The U.S. Supreme Court will hear a death penalty case in the spring that originated in Arizona but which could have serious implications in Montana and seven other states. The case, Ring vs. Arizona, challenges the constitutionality of an Arizona death penalty statute similar to sentencing laws in Montana.
A Phoenix lawyer for the petitioner, convicted killer Timothy Stuart Ring, says he cannot predict what impact a favorable ruling for his client would have on other states, but says it is conceivable such a decision could effect a section of Montana’s death penalty law.
At issue is an Arizona statute that allows judges rather than juries to impose the death sentence in homicide trials. The case revolves around Ring, who was convicted in Arizona in 1996 for the 1994 murder of an armored truck driver during a robbery. After his conviction by a jury he was sentenced to death by the presiding judge in the case.
Ring’s attorney, Andrew Hurwitz, is now challenging the constitutionality of the judge-imposed death sentence, using another U.S. Supreme Court ruling handed down in June 2000 as legal precedent. That decision, Apprendi vs. New Jersey, invalidated New Jersey’s hate crime law that required the judge to decide whether there was a motive for a hate crime, which carried an extended sentence.
In the 1994 New Jersey case the defendant, Charles Apprendi, confessed to firing a gun at the home of a black family to send them a message that blacks weren’t welcome in his neighborhood. He was convicted on three weapons charges and received an extended sentence under New Jersey’s hate crime law, based on the nature of the offense and his confession.
He appealed his conviction to the state appellate court, arguing that the state unconstitutionally imposed an extended sentence based on “the preponderance of evidence” of racial bias, rather than on the more difficult standard of proof required for a jury, “beyond a reasonable doubt.”
The case wound up before the U.S. Supreme Court, which struck down New Jersey’s hate crime law and set the stage for the current legal challenge to the Arizona statute that gives sentencing authority to judges in death penalty cases.
When sentencing is to be increased beyond the minimum sentencing requirement, says Hurwitz, the Supreme Court has ruled that the facts of the case must be discovered by the jury, not the judge.
In Montana homicide cases in which the death penalty is sought by the prosecutor, the sentencing is the responsibility not of the jury, but of the judge who presided over the trial or who accepted the guilty plea. The judge must hold a sentencing hearing to determine whether there were aggravating circumstances involved in the crime. That hearing must be conducted before the court alone, with no jury involved.
The judge may take into account a number of factors before rendering the sentence, including the character, background, history, mental and physical condition of the killer, the harm caused to the victim and the victim’s family, and any other facts that would either aggravate or mitigate the penalty.
Hurwitz contends that the Supreme Court decision in Apprendi puts the responsibility for harsher sentences on the jury, rather than on the judge. His client is asking that his death sentence, handed down by an Arizona judge in 1996, be amended to life in prison.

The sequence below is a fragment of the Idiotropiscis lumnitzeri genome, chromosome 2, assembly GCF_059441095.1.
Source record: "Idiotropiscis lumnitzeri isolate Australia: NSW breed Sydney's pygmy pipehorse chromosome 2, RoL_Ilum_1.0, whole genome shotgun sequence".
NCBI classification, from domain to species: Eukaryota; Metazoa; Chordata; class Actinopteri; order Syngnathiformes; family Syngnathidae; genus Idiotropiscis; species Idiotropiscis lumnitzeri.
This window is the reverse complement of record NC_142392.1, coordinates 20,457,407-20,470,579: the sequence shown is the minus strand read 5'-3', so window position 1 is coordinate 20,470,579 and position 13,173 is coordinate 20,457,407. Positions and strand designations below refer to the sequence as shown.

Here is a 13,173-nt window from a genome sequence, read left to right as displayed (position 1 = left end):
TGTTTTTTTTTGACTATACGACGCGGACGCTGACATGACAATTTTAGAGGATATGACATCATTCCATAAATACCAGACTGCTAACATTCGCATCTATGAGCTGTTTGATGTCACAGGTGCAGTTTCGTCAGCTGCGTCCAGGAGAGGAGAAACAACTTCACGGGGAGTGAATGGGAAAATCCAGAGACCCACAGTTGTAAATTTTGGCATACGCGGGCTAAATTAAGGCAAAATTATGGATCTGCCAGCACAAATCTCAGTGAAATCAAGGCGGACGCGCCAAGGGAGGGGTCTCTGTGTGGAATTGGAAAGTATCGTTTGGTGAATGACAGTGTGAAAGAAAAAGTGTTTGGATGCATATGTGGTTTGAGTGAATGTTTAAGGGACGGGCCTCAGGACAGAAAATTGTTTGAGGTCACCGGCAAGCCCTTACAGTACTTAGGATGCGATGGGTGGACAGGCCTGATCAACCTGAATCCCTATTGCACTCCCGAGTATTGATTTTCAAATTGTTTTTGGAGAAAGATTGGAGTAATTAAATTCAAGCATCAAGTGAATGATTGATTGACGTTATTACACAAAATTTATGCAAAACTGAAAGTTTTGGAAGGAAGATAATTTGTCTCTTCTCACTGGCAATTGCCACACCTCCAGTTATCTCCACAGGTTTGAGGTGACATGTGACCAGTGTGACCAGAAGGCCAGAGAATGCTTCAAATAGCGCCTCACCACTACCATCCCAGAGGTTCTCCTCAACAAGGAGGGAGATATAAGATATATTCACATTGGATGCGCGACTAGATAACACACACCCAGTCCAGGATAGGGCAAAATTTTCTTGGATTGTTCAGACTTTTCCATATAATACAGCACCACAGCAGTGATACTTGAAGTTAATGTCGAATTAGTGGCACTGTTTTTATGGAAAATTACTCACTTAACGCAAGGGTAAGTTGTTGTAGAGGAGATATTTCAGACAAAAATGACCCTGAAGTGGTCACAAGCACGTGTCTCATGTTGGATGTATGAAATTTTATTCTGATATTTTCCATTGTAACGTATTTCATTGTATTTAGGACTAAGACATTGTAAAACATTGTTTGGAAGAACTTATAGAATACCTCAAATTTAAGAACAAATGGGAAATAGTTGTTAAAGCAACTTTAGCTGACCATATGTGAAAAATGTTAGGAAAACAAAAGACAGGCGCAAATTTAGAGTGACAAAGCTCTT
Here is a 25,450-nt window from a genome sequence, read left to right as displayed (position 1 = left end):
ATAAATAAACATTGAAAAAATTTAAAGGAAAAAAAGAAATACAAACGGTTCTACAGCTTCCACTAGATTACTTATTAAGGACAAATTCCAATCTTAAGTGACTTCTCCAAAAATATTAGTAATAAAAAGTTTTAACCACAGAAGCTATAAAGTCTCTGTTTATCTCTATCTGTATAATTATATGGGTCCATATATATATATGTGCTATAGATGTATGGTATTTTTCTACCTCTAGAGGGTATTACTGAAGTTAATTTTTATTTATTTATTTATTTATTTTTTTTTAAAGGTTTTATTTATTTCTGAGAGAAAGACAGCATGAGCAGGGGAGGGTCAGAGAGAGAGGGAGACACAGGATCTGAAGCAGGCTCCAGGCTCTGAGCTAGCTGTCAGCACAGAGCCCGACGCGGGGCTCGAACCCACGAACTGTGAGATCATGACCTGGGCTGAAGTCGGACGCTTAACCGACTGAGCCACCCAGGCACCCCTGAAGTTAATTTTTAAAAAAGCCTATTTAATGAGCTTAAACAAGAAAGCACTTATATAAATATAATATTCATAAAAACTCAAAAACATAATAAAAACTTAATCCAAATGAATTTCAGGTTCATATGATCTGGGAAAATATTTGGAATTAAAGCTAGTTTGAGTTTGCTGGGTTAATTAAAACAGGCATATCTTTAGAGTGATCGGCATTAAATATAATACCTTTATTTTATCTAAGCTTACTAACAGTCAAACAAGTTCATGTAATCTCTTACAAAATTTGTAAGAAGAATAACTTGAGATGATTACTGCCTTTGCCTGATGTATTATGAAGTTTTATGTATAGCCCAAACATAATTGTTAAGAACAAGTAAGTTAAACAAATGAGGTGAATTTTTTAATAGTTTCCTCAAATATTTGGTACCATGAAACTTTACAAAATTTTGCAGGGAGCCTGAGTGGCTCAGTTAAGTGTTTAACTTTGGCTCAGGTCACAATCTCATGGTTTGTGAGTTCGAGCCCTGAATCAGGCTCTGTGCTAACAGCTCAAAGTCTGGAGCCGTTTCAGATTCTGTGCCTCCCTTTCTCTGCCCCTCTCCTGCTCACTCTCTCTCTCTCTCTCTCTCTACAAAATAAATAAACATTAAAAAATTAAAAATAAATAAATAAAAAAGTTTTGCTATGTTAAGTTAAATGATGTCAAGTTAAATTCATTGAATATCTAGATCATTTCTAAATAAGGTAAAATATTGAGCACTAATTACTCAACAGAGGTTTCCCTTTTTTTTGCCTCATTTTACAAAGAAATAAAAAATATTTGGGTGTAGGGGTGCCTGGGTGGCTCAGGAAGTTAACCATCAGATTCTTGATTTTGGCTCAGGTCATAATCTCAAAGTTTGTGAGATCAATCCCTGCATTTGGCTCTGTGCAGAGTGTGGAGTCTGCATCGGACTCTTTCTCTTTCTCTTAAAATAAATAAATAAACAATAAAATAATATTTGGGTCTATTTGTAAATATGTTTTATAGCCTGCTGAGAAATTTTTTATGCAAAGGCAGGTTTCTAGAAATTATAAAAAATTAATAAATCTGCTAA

If his client prevails before the High Court, the ruling could have an impact on similar death penalty statutes in Montana, Idaho, Florida, Alabama, Colorado, Delaware, Indiana and Nebraska.
Exactly what that impact would be is hard to say, Hurwitz acknowledges.
If the Supreme Court rules for Hurwitz’s client, he says, and if Montana’s law is exactly the same as Arizona’s, and if the Supreme Court strikes down the sections of the law that are similar in both states, then Montana might see the constitutionality of its death penalty statute struck down as well. But there are a lot of ifs, he says.
“It depends on the circumstances, but it certainly would raise a question about the legality of the death sentence,” he says.
It is conceivable that a ruling favorable to Hurwitz’s client could have broader applications. Melissa Harrison, a professor of law at the University of Montana, agrees with Hurwitz that a favorable court ruling may—or may not—be felt in Montana. “If Arizona’s statute is just like Montana’s and the United States Supreme Court holds that that portion of Arizona’s statute violated the U.S. Constitution, then Montana’s would also.”
There are nearly 800 prisoners on death row in the states that could be affected by the Supreme Court ruling, including 385 in Florida alone, 128 in Arizona and six in Montana. Neither Harrison nor Hurwitz would speculate on how—or even if—a favorable ruling might affect the status of current death row prisoners in Montana. “That gets very complicated,” says Harrison. When Supreme Court decisions are retroactive “it might affect people sitting on death row, it might not.”
The last prisoner executed in Montana was Terry Langford in February 1998. There are no scheduled executions pending in Montana.
Harrison says a Supreme Court decision that overturns the Arizona lower court ruling might affect any Montana death row prisoner appealing his sentence, and would affect those sentenced to death after a court ruling. The case is scheduled to be heard in April.